Tue Dec 20, 2016 5:40AM
Smoke billows in the distance following an airstrike carried out by the Saudi-led coalition in the Yemeni capital, Sana’a, October 5, 2016. (Photo by AFP)
Smoke billows in the distance following an airstrike carried out by the Saudi-led coalition in the Yemeni capital, Sana’a, October 5, 2016. (Photo by AFP)
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These are some of the headlines we are tracking for you in this episode of On the News Line:

UK arms sales to rogue regimes continue

Britain is continuing to sell arms to what have been described as the rogue regimes of the Middle East. It is selling the arms under an opaque licensing system. According to a report, an increasing number of military consignments are being sold under the Open Individual Export License, or OIEL, after quiet government encouragement in 2015, despite criticism from British MPs. Under these licenses, numerous consignments can be exported to one destination under a single license for up to five years after initial scrutiny. They are supposed to be “less sensitive goods;” but campaigners say this vague requirement is often flouted.

Poland in crisis mode

The recent developments in Poland have shown how the country is already moving to the brink of a serious political crisis. It may be no surprise that the developments in Poland have already drawn reactions from the European Union and elsewhere. Poland’s ruling Law and Justice Party is already under European Union scrutiny for policies that the opposition says are anti-democratic. Earlier this month, Poland’s former prime minister, Donald Tusk, surprised many by saying that the country had as much power as Germany to end the European Union. Tusk, who is the president of the European Council, also accused the ruling PiS Party of sending negative signals to Brussels. He warned that this could undermine Poland’s credibility in the EU.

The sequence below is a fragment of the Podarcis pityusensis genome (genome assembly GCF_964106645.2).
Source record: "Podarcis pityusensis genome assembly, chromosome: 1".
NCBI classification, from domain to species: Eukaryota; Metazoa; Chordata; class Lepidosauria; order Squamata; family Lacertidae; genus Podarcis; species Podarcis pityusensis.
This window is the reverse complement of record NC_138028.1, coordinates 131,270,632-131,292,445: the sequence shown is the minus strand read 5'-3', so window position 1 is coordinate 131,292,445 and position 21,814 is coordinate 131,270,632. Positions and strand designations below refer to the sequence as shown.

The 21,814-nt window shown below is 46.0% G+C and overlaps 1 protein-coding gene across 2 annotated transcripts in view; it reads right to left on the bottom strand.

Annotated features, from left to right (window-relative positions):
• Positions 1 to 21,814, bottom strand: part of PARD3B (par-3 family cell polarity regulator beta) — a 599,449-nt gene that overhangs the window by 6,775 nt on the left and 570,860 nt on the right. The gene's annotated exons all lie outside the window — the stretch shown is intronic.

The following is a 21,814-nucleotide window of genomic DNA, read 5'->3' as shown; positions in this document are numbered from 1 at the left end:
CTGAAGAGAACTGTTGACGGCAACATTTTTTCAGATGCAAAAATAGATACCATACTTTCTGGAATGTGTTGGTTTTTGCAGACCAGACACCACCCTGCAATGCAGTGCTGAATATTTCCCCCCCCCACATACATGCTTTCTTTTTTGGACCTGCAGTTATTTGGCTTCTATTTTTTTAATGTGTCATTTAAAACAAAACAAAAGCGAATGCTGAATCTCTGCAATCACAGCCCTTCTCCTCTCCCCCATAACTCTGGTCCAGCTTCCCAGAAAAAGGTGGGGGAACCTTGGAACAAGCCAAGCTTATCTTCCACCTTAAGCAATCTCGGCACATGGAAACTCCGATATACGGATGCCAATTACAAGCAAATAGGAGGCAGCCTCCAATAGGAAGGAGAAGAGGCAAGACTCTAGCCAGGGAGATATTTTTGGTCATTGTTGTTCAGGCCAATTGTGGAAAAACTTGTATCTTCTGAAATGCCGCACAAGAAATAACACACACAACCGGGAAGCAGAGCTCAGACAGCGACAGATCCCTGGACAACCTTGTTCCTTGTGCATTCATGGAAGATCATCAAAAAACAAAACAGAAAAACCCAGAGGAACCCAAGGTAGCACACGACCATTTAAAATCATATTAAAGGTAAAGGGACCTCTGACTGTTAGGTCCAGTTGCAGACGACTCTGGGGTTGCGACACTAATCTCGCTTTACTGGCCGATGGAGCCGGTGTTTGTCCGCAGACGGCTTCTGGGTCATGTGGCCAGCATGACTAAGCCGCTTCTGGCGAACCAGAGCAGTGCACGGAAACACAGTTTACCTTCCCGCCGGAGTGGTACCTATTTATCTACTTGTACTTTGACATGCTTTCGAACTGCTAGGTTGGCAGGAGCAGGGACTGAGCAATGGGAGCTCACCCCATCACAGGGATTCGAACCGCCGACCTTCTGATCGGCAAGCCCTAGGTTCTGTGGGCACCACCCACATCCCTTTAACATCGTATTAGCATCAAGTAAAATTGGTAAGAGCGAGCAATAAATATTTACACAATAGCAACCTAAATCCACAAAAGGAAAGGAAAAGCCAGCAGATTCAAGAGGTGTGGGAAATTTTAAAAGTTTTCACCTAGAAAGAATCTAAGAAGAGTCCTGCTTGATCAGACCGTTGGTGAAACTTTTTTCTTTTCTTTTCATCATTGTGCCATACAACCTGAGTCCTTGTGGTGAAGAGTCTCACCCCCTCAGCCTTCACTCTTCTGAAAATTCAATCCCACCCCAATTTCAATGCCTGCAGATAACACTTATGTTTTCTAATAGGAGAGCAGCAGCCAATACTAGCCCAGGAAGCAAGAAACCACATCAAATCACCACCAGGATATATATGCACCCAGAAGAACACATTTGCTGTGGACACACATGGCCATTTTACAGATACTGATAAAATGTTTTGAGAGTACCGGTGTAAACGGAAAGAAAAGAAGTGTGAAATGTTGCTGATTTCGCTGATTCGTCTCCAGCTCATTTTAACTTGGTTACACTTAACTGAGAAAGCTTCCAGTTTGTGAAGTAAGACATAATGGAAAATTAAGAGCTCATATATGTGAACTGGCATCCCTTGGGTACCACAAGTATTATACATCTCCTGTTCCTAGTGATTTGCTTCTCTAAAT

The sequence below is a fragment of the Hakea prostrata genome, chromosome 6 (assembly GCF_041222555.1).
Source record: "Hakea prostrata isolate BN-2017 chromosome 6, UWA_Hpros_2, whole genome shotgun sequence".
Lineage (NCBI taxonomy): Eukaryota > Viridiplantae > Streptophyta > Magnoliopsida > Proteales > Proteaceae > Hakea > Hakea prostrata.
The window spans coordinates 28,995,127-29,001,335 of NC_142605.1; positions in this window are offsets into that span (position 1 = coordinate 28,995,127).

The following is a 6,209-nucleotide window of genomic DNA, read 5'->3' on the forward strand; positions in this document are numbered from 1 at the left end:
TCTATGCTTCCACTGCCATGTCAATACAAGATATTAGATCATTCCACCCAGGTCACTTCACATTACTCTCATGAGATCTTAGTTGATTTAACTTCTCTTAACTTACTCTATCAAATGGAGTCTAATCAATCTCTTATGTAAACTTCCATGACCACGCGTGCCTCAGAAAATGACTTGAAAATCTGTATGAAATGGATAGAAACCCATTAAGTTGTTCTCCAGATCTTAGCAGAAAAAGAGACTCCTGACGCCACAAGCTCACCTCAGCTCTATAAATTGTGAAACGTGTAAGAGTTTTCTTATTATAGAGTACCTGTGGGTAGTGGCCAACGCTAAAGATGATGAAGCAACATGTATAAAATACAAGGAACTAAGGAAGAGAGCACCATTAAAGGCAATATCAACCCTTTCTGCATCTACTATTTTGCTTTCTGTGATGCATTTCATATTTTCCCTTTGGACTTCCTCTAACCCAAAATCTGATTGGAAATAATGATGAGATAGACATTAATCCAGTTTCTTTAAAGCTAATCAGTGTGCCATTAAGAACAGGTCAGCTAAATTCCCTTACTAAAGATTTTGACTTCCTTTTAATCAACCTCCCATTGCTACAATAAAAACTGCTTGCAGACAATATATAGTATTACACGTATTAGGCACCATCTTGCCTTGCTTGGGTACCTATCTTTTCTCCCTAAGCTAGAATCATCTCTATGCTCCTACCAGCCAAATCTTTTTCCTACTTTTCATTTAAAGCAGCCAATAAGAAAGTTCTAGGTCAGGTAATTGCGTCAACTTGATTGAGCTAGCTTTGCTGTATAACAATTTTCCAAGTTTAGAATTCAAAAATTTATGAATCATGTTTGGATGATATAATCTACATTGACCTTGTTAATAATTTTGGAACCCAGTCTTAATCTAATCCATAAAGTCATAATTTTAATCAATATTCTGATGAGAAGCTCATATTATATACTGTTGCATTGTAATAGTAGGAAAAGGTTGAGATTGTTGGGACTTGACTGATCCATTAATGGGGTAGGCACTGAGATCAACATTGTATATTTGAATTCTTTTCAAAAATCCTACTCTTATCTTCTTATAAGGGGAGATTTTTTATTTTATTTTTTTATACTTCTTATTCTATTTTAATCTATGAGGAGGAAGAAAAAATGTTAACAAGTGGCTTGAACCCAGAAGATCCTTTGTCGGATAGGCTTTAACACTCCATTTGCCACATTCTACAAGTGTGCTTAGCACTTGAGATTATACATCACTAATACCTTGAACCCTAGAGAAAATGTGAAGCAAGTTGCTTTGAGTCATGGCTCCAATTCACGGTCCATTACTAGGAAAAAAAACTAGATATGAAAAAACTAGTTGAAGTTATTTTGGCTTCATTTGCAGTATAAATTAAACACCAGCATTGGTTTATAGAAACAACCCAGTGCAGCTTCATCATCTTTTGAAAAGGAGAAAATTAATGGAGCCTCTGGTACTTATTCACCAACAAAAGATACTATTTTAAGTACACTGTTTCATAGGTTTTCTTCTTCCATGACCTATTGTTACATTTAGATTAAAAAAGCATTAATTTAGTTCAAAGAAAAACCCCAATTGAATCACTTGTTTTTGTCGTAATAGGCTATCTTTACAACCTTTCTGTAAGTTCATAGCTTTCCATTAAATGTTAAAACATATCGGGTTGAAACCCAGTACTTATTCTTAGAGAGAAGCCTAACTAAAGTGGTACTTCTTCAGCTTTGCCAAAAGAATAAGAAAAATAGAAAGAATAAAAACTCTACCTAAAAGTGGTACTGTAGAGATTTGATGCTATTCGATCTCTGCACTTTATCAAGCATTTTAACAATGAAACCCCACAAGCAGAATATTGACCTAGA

Fake news on Syria

Western media outlets launched a full-scale media campaign a couple of weeks ago as the Syrian army was poised to liberate Aleppo, the war-torn country’s second largest city. The eastern part of the city fell to anti-government militants, among them al-Qaeda-affiliated groups such as Jebhat al-Nusra, four years ago. But ironically enough, Western mainstream media and the supporters of the militant groups, including the US, turned a blind eye to the presence of the terrorists in the city and instead launched a media hype about what they called war crimes by the Syrian government.